Sue Schaller graduated from the UMass Amherst with a master’s degree in Wildlife and Fisheries Conservation. She has participated on her local planning board and conservation commission and worked for the U.S. Fish & Wildlife Service in National Wetlands Inventory. Sue moved to Maine in 1998 to co-author the Gulf of Maine Habitat Analysis, which identified critical habitat for wildlife species in decline, then migrated to work on horseshoe crabs in Maine and New Hampshire as well as coastal habitat restoration. Sue provides a range of environmental consulting on native plants, landscape design, coastal restoration, environmental permitting and compliance for homeowners, businesses, and municipalities.
The Pollinator Pathway Northeast: Helping Coastal Residents Restore Biodiversity with Simple Action Steps
With over 300 towns in nine states in the Northeast in various stages of launching Pollinator Pathway, this landowner outreach strategy has taken the region by storm in only four years. By planting natives, avoiding pesticides, and reducing lawn, this very scalable initiative has the potential to create healthy, connected habitats for pollinators and wildlife as they move across the landscape. The Pollinator Pathway has all the ingredients to help landowners restore biodiversity with simple action steps, especially in the coastal communities.
Judy Preston, Connecticut Sea Grant
The Marine Invader Monitoring and Information Collaborative (MIMIC): Citizen scientists track the spread of invasive species in the Gulf of Maine
The Gulf of Maine is one of the fastest warming bodies of water on the planet. This warming trend is suspected to increase the chances for invasive species to establish viable populations in the Gulf of Maine and rapidly expand in abundance and spatial coverage, which will affect fisheries, aquaculture, biodiversity, ecology, and recreation. Since 2008, citizen scientists have been monitoring a select set of marine invasive organisms in the intertidal zone along the New England Coast, sampling monthly from May to October. The goals of MIMIC are to work with community members to help in the early detection and documentation of marine invasive species throughout New England and provide sound data on the arrival and dispersal of marine invasive species. This presentation will highlight the findings over a decade of survey data on marine invasive species occurrences at long-term sampling sites along the Maine coast and demonstrate how useful volunteer monitoring data can be for efficiently detecting and tracking marine invasions in coastal systems.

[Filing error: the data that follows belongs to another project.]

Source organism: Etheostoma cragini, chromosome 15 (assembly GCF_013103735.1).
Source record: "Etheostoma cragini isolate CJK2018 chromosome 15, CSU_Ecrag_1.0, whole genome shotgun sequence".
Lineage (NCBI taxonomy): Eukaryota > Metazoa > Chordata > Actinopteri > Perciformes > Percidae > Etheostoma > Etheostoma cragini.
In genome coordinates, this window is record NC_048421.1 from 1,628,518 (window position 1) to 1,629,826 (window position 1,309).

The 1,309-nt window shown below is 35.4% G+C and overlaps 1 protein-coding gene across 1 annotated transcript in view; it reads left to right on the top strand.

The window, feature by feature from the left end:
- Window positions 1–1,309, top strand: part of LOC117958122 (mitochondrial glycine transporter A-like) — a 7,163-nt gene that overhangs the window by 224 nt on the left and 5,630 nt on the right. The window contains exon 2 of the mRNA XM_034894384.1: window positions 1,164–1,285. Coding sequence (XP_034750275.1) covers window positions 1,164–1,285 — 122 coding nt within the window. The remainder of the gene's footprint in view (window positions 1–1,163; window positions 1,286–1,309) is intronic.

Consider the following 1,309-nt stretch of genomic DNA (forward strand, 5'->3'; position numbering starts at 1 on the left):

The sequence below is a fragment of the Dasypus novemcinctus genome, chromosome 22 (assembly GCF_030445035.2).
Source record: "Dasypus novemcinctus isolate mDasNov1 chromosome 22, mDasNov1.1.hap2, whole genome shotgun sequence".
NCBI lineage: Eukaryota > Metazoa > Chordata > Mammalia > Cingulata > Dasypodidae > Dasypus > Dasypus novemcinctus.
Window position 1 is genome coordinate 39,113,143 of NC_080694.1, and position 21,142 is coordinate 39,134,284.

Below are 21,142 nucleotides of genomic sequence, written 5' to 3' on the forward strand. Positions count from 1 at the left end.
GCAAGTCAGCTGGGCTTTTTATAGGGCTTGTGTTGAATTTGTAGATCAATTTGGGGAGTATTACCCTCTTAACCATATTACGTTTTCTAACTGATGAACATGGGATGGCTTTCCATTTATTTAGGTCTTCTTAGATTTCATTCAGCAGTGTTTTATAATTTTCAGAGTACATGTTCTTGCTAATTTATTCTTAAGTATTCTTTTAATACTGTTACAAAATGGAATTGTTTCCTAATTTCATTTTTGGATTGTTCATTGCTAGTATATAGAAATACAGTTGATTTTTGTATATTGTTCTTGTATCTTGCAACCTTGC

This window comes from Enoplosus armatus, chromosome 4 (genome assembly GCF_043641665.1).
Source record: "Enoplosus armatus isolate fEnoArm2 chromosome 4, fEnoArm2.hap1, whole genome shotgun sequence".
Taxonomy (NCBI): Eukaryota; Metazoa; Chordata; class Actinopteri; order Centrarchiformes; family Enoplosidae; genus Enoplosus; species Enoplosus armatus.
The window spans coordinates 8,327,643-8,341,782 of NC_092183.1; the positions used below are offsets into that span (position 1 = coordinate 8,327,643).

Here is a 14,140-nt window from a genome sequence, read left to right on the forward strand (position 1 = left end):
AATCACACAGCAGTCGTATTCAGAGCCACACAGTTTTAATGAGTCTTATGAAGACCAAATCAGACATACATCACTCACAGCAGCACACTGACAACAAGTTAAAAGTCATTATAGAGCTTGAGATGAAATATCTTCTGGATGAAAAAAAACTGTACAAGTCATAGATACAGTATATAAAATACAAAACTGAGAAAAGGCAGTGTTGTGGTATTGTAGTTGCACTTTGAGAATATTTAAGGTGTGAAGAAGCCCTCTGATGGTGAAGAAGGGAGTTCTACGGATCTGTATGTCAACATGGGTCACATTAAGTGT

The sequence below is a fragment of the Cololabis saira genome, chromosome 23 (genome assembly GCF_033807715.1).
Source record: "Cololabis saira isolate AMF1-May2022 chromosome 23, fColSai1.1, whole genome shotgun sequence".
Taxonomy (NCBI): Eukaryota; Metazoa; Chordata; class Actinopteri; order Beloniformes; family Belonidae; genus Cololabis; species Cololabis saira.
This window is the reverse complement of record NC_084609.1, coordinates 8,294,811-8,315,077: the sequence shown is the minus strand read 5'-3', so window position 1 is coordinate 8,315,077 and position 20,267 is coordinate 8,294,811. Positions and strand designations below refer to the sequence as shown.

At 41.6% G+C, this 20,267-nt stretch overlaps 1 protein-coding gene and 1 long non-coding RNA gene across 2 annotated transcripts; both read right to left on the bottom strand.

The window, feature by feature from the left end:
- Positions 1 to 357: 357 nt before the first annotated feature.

Jeremy Miller is the System Wide Monitoring Coordinator at the Wells National Estuarine Research Reserve in Wells, ME, where he manages NOAA’s System Wide Monitoring Program (SWMP). He is also the Maine State Coordinator for the Marine Invader Monitoring and Information Collaborative (MIMIC) and coordinates 40+ citizen scientist in conducting monthly monitoring for marine invasive species at 17 long term monitoring sites in Maine. He is an active participant on the Maine Marine Invasive Species Workgroup and the Maine Invasive Species Network. Jeremy attended the University of New England in Biddeford, where he received his bachelor’s degree in Environmental Science with a minor in Marine Biology.